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Knowledge Byte: Multi-Factor Authentication in the Cloud

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Cloud Credential Council (CCC)

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MFA provides an extra level of security that you can apply to your cloud computing environment. With MFA enabled when you sign into a cloud service, you are prompted for your username and password along with other authentication factors, such as an instant authentication token or biometric verification. Together, these multiple factors provide increased security for cloud computing resources.

Additional security credentials used within cloud services are:

  • Access keys (access key ID and secret access key): Access keys consist of an access key ID (AKIAIOSFODNN7EXAMPLE) and a secret access key (wJalrXUtnFEMI/K7MDENG/ bPxRfiCY).
    • You use access keys to sign programmatic requests that you make to your cloud computing service REST or Query APIs.
    • REST APIs use operations and other existing features of the HTTP protocol. For example, layered proxy and gateway components perform additional functions on the network, such as HTTP caching and security enforcement.
    • Access keys are also used with Command-Line Interfaces (CLIs). When you use a CLI, the commands that you issue are signed by your access keys, which you can either pass with the command or store as configuration settings on your computer.
    • Another type of access key is the X.509 system. Within this system, an organization wanting a signed certificate requests one through a certificate signing request (CSR).

Two examples of access keys are as given:

Key pairs: Key pairs consist of a public and private key, where you use the private key to create a digital signature and then your cloud computing services use the corresponding public key to validate the signature.

X.509 certificates: X.509 certificates contain a public key and additional metadata (like an expiration date that verifies when you upload the certificate). Each certificate is associated with a private key. When you create a request, you create a digital signature with your private key and then include that signature in the request, along with your certificate. The receiver (cloud provider) verifies that you are the sender by decrypting the signature with the public key that is in your certificate. Use X.509 certificates only when you must sign SOAP-based requests. In all other cases, use access keys.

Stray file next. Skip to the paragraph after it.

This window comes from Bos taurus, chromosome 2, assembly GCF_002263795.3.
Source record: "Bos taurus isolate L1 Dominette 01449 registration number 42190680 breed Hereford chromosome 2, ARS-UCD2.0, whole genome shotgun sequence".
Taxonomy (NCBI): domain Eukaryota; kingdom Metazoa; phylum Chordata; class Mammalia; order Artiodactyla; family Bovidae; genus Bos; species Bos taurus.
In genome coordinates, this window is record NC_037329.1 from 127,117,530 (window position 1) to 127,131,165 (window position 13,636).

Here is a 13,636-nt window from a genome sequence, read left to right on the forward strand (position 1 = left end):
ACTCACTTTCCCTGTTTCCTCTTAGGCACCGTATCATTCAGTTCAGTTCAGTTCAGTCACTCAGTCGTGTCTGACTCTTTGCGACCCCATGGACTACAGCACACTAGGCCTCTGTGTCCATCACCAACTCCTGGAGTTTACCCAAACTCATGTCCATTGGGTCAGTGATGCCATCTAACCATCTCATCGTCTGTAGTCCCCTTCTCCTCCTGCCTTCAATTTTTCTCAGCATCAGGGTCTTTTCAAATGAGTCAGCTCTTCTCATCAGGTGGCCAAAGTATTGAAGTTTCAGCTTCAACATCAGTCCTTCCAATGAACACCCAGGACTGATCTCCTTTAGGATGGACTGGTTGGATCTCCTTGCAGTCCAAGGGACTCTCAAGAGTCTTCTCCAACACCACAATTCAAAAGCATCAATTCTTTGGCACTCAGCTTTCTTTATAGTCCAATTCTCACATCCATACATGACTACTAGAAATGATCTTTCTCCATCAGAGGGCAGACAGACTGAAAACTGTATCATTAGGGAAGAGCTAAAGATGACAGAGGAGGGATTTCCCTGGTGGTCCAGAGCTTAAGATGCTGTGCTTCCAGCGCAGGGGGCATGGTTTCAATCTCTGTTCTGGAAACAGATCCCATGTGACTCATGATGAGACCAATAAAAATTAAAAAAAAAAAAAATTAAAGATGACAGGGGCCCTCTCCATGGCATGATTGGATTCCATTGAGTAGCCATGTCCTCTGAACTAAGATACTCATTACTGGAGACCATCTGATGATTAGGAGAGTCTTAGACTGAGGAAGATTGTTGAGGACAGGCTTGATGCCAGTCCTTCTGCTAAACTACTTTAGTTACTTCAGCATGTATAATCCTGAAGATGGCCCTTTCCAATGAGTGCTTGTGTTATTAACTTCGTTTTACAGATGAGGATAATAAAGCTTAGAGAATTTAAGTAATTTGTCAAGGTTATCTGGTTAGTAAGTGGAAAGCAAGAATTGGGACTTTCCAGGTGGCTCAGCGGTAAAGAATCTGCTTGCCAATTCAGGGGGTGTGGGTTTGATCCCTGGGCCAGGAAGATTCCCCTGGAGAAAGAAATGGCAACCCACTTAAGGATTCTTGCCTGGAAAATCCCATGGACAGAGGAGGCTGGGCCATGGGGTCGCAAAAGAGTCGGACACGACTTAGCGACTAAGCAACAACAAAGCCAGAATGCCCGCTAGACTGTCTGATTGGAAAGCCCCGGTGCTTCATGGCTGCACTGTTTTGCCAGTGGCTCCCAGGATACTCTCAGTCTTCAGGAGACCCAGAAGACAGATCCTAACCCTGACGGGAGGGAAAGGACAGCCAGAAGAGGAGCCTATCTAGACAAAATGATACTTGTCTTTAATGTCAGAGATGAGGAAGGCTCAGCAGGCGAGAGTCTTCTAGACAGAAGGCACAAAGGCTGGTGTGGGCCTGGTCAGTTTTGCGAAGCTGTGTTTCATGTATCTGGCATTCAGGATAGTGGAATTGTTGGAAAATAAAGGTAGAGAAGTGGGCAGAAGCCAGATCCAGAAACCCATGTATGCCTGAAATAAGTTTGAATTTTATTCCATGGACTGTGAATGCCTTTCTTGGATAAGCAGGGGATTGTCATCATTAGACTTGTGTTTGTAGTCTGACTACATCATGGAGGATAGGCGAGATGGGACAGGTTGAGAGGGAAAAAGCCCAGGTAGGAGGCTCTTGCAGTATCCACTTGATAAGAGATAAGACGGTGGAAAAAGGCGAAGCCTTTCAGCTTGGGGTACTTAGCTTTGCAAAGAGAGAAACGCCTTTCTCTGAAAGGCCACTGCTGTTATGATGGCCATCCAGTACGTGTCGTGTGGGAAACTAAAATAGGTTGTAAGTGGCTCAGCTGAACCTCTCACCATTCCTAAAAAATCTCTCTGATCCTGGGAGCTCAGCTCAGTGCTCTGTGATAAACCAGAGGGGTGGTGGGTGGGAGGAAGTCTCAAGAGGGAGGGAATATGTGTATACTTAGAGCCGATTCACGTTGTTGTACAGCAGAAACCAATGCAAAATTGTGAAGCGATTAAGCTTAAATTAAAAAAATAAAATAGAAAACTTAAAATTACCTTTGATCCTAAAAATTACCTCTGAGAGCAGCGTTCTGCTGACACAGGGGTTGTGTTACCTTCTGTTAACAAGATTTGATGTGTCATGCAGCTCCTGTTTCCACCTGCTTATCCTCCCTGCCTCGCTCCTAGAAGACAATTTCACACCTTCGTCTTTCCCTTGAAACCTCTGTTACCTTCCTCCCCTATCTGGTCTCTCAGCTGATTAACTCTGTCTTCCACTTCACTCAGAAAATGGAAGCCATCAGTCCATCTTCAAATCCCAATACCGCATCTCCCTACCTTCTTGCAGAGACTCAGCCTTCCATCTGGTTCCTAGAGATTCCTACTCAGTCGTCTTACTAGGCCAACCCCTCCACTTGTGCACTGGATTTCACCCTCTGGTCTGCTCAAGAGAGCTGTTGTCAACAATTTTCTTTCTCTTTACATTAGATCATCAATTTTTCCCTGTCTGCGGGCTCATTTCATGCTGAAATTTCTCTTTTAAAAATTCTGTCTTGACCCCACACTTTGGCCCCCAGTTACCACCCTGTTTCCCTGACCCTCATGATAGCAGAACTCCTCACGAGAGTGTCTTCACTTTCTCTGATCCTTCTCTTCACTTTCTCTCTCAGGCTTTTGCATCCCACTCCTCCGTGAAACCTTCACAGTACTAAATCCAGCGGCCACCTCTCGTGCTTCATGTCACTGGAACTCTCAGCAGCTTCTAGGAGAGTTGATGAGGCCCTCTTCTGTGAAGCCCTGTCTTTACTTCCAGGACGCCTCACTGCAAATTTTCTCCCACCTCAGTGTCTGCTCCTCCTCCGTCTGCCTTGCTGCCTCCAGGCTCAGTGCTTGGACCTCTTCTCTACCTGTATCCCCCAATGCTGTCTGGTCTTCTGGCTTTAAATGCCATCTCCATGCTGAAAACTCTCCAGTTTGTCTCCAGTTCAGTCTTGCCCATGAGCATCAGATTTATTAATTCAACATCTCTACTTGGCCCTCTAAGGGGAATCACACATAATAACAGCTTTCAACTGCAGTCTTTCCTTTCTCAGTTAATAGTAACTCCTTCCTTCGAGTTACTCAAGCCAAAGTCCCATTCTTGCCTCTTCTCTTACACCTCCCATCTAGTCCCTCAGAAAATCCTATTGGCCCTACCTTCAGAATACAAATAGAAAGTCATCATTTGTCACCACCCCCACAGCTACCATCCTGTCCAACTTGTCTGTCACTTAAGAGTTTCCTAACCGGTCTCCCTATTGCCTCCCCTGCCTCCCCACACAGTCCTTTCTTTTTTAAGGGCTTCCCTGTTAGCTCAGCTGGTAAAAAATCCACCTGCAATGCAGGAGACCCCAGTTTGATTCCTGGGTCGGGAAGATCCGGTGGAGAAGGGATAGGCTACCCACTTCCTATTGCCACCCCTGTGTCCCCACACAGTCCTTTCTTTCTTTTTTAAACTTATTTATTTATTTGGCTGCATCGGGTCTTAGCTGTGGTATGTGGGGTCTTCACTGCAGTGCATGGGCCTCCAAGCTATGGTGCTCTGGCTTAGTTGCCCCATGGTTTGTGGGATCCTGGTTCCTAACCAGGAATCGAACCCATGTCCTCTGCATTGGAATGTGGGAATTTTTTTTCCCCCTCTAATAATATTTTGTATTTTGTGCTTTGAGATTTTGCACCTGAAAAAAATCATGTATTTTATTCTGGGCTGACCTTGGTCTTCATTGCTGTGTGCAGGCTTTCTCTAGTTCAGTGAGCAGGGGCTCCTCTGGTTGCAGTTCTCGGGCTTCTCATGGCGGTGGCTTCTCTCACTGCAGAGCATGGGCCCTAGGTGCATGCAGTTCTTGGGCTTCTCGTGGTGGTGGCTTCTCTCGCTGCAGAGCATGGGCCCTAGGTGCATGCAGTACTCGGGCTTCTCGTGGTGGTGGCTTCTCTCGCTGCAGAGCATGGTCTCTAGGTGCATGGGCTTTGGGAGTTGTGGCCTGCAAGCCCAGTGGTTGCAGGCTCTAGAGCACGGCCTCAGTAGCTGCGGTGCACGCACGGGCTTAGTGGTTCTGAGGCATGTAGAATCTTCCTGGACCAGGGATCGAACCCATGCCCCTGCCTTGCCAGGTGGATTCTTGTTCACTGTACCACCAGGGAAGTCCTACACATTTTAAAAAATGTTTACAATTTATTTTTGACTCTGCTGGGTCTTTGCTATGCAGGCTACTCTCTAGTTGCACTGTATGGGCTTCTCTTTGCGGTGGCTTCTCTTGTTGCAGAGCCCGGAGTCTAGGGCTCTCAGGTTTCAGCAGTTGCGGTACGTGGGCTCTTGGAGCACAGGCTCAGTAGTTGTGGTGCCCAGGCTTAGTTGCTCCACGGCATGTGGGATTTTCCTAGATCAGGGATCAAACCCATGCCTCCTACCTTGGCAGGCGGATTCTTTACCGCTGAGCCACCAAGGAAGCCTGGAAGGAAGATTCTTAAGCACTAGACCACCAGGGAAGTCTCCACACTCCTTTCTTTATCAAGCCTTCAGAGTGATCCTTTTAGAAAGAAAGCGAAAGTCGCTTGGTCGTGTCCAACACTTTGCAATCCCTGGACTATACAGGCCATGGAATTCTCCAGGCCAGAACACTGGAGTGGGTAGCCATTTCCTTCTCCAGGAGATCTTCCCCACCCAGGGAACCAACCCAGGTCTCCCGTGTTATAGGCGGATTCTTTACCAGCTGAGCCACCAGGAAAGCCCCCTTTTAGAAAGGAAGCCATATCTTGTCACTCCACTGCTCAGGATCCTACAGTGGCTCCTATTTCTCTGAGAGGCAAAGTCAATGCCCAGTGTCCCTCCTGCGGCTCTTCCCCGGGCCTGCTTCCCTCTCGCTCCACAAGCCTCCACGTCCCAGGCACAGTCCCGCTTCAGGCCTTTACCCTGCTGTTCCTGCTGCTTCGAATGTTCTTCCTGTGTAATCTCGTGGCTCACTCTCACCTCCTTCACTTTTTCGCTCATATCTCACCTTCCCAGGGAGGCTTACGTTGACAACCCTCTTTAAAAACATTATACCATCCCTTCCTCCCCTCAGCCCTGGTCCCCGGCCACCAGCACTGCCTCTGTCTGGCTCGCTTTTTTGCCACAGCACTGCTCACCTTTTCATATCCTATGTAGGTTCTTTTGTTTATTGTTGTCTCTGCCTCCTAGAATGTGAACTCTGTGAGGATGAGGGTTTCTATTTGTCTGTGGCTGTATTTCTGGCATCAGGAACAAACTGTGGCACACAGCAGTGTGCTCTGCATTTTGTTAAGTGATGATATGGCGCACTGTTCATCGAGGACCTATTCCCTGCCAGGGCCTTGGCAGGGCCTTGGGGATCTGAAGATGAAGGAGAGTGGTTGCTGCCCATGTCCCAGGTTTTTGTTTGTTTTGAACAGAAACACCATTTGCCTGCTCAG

Several cloud service providers offer MFA, either as soft (virtual) MFA or as hardware (physical) MFA, such as RSA or Gemalto devices.

Virtual MFA can be used in your:

● Smartphones

● Tablets

● Computers

Most Virtual MFA controls use an open Standard Time-Based One-Time Password (TOTP) algorithm. TOTP is an example of a hash-based message authentication code (HMAC).

Virtual MFA application supports the OATH standard for TOTP and it can easily be configured by scanning a QR code with your smartphone or by manually entering a configuration key provided. The app supports the ability to generate one-time passwords for one or more virtual tokens, making it easier for customers who require MFA protection for multiple identities.

TOTP combines a secret key with the current timestamp using a cryptographic hash function to generate a one-time password. The timestamp typically increases in 30-second intervals, so passwords generated close together in time from the same secret key will be equal.

To run TOTP on your web application, you need the plugins for SHA1 and SHA256 hashing algorithms.

Hardware MFAs (disconnected tokens) are of two types:

Sequence-Based Token

In a sequence-based token, the token may have a button that is pressed to switch it on and display a new passcode. The cumulative number of button pushes can be used as a challenge. The server, however, must assume that the button may have been pressed a number of times since the last actual use, and attempt the authentication with all likely numbers of button pushes.

Time-Based Token

In a time-based token, the token generally contains a quartz time source, allowing the absolute time to be used as the challenge and a new passcode to be displayed (usually) every 30 or 60 seconds. In this case, the authentication server must allow for a drift in the time source by trying the authentication with a previous and subsequent time as well as the current time. It can hence keep track of the drift in the clock.

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